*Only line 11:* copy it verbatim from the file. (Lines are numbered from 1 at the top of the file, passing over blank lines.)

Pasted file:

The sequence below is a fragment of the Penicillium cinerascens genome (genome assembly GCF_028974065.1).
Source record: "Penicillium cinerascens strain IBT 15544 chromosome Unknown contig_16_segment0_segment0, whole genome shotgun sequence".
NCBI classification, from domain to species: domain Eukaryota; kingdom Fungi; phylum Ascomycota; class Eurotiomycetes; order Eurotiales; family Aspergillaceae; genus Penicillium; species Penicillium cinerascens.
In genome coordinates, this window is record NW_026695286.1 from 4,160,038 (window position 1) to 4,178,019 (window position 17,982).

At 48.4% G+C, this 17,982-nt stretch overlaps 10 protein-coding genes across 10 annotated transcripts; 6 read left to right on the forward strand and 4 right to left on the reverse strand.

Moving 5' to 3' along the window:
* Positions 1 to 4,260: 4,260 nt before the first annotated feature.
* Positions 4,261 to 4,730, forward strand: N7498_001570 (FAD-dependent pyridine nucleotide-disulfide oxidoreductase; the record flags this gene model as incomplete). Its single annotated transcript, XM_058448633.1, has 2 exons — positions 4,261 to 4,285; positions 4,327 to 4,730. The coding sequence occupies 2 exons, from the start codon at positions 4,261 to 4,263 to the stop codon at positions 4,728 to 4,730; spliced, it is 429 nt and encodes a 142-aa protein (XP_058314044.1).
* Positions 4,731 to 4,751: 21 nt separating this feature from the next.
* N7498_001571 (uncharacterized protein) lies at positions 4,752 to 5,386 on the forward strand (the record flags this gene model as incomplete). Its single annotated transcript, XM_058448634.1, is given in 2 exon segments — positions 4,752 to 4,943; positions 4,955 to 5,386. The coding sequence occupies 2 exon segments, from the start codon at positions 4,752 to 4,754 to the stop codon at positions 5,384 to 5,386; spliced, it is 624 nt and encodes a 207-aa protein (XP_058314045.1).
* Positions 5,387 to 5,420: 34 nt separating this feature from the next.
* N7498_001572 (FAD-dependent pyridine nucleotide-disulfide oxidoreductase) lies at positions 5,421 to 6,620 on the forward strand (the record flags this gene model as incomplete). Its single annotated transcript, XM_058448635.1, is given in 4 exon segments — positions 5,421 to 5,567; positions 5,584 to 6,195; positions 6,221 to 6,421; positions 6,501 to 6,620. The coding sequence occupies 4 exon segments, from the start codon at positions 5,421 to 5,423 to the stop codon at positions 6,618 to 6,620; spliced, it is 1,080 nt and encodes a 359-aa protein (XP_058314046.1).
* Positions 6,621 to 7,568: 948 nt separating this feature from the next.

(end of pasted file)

* Positions 5,387 to 5,420: 34 nt separating this feature from the next.